Brits Cut Spending on DIY, Dating and Subscription Services

Brits are spending less on dating, home improvements and subscription services according to recent data revealed by Britain’s biggest building society of its members’ outgoings and expenditures.

Nationwide Building Society found that the volume of dating transactions fell by a third (33%) in February 2023 compared with the same month in 2022, also falling by 7% by value, in households across the county.

In addition, spending on subscriptions, such as Amazon Prime and Netflix, fell by 6% annually by volume and by 3% by value.

Household improvements and spending on DIY projects also fell by 4% by value compared with February 2022, but the number of transactions increased, by 3% annually.

However, the value of spending on utility bills increased by around a third (34%) compared with February 2022 in the wake of the cost of living crisis.

Spending on mortgage payments increased by 17%, rent payments were up by 11%, spending on loans increased by 8% and spending on insurance jumped by 7% annually by value.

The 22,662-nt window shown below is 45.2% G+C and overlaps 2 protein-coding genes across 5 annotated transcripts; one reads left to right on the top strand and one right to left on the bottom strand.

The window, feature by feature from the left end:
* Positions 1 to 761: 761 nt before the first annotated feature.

The survey of more than 2,000 people by Censuswide, took into consideration millions of debit card, credit card and direct debit transactions and found that nearly two-thirds (63%) are worried about their personal finances and their ability to cover essential costs. This was slightly down from the 70% of people who said this in January, the report commissioned by Nationwide found.

Almost a quarter (23%) of people in the latest survey said they had already reduced or cancelled TV subscriptions, with a further 14% considering cancelling.

Thirty-eight per cent said they had used credit cards in the previous six months to cover essential items to bridge the gap to their next payday.

Mark Nalder, payments strategy and performance director at Nationwide, said: “Our research shows that while the number of people worried about their finances has fallen slightly, people are relying on credit as a way of bridging the gap for essential bills.

“We’d urge anyone (who is) struggling to talk to their bank or building society as early as possible for support. We have a dedicated cost-of-living hotline to do just that.”